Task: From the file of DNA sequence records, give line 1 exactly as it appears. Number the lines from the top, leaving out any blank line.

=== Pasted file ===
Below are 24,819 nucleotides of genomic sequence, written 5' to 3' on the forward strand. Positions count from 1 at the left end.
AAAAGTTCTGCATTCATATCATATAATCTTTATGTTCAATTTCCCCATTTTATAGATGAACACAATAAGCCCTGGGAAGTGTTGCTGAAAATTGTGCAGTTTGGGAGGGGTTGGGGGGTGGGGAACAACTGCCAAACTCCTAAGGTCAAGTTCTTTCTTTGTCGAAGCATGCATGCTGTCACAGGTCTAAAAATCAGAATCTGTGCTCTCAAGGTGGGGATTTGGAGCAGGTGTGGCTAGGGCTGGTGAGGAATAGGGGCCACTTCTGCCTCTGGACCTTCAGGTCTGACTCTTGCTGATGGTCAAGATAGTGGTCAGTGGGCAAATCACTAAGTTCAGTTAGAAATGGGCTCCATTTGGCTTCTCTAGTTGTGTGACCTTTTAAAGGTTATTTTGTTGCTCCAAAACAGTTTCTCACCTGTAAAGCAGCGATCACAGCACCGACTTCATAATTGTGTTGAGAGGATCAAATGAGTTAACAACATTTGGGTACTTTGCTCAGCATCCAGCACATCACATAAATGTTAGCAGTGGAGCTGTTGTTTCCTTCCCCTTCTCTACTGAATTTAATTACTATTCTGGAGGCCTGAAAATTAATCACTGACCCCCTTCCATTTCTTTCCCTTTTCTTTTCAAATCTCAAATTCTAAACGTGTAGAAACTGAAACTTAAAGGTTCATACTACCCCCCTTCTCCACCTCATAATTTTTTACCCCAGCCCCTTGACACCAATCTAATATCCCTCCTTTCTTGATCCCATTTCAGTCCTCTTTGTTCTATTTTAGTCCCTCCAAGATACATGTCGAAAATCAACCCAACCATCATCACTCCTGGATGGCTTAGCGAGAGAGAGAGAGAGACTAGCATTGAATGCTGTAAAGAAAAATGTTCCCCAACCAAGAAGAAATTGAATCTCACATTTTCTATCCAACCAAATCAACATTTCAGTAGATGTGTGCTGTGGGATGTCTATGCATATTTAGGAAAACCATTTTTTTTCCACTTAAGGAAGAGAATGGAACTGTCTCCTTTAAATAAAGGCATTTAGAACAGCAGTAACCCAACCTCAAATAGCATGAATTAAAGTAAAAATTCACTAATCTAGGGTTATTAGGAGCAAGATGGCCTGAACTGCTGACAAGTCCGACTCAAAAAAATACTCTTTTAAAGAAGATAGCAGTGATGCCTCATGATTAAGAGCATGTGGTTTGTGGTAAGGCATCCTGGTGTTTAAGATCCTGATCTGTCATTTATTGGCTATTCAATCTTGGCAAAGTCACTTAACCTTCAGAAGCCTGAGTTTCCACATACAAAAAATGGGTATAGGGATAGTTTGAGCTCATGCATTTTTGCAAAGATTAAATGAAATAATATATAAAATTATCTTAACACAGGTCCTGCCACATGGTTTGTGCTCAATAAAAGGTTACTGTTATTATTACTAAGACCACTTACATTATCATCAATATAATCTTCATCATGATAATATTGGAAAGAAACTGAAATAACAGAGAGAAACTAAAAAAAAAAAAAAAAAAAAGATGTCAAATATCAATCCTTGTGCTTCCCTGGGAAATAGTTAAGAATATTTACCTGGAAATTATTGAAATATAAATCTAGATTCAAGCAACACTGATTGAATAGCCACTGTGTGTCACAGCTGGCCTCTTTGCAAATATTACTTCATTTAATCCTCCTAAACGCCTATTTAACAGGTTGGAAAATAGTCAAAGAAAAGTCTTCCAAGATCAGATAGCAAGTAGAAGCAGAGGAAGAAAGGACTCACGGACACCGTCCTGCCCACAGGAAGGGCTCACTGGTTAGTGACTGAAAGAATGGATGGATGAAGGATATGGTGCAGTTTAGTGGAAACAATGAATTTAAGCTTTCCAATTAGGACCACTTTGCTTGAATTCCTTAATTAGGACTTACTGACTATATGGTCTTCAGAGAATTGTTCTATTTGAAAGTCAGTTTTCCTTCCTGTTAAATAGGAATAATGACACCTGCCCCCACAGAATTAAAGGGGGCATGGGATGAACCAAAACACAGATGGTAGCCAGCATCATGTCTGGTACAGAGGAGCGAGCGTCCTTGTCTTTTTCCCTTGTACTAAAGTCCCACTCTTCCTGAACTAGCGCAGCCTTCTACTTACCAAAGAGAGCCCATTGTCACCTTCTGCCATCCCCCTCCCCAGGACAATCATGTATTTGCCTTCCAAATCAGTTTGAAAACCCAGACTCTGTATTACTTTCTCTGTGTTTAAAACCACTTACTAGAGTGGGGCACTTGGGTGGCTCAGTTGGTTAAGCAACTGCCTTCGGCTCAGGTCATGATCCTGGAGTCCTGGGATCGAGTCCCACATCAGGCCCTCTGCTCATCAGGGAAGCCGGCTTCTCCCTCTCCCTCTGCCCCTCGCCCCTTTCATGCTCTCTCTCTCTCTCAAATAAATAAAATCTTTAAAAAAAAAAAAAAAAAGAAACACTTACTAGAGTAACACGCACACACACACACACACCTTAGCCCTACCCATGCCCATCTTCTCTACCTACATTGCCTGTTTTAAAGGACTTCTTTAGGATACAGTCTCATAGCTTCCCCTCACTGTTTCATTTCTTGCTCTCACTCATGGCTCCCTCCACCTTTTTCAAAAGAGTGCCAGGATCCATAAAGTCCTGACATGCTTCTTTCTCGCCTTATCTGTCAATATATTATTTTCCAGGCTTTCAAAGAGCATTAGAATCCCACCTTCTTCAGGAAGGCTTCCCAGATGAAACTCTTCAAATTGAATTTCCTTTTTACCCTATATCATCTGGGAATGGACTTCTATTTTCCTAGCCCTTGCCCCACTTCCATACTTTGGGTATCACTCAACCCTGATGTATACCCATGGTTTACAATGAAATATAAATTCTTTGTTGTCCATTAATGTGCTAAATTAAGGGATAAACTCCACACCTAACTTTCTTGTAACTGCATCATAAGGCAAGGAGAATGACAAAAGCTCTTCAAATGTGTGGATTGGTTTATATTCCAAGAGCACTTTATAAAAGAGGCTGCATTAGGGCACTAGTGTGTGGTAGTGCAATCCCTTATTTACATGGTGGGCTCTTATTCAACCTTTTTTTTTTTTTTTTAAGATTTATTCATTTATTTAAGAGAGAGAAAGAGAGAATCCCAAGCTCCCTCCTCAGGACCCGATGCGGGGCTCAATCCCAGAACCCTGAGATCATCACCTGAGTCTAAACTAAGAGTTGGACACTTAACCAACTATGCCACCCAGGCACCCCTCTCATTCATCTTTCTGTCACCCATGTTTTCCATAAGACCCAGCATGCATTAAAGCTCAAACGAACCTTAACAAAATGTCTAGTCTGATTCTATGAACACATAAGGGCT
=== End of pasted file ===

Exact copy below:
Below are 24,819 nucleotides of genomic sequence, written 5' to 3' on the forward strand. Positions count from 1 at the left end.